The Central Bank does not have a preference for loan sales.  We have a preference for sustainably reducing non-performing loans.  There are multiple tools available, including: re-engaging with borrowers, restructures, accounting write downs, mortgage to rent, engaging through the Insolvency Service, sales and securitisations and the legal process.  Your commitment to delivering for your customers must continue to extend to those that are in difficulty if you truly want to be considered trustworthy.  

Workouts remain hugely important.  Banks need to engage with their customers in a sensible and proactive manner with a view to finding long-term solutions that work for both parties. A sustainable restructure is good for the borrower and for the lender, including in retaining interest income.  These long-term benefits are not always being given sufficient prominence relative to shorter-term capital relief.

These issues raise questions in my mind such as:

  • How do you truly value the customer relationships your marketing suggests you are trying to build over the long term?
  • What do these issues reveal about your commitment to rebuild trust?
  • What does it say on your commitment to delivering for your customers when you are still having to be pushed on mortgage arrears?
  • What does it say about the sustainability of your concentrated business models that you are relying on inertia rather than proactively looking after your loyal customers?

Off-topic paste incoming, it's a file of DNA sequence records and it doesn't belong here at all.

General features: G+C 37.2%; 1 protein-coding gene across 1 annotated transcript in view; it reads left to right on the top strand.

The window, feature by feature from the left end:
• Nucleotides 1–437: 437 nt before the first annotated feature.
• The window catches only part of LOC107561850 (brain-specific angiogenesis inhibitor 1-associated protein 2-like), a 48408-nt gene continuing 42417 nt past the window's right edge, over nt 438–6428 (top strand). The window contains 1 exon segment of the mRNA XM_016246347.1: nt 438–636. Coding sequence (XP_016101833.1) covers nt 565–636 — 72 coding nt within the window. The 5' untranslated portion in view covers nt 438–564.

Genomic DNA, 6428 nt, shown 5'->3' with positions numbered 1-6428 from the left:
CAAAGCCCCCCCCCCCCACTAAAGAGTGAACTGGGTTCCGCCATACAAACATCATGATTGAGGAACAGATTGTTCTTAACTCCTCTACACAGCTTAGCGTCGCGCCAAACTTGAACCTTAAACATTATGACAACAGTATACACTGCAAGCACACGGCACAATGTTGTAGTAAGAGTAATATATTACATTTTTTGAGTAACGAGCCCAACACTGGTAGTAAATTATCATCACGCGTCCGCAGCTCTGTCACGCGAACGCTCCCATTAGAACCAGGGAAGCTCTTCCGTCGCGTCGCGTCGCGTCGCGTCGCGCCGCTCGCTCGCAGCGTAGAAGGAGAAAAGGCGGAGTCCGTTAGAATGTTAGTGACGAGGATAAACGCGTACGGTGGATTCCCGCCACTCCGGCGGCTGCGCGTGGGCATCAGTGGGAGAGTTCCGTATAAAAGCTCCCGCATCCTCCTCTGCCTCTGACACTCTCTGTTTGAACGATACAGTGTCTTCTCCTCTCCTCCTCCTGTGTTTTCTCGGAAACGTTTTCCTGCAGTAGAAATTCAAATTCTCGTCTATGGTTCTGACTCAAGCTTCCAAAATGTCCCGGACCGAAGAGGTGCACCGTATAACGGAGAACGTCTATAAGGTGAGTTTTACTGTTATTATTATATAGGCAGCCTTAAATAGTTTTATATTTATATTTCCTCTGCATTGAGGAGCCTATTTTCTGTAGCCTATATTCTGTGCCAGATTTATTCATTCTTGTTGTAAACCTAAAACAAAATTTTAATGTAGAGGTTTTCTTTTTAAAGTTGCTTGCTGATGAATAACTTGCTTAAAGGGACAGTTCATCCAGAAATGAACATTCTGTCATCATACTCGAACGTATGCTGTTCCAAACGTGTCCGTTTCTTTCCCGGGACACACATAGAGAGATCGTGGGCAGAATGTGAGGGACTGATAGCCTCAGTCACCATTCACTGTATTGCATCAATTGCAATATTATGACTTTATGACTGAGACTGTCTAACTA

These are not idle questions.  The threats you face are not just from technology changes, and from environmental factors.  They also arise from the extent that your customers trust you, particularly as competition increases, as delivery fragments and different relationships evolve.   

If you truly believe that relationship building and trust are important for your long-term success, further change is needed.  The Central Bank will continue to require you to do so in line with and to the edge of our mandate (for example, see recommendations in the 2018 Behaviour and Culture Report5) and our work on developing a Senior Executive Accountability Regime6), but you also have to genuinely and meaningfully want to.  Retail banks have a responsibility to not just focus on the letter of the law7, but also act in line with your stated values and marketing.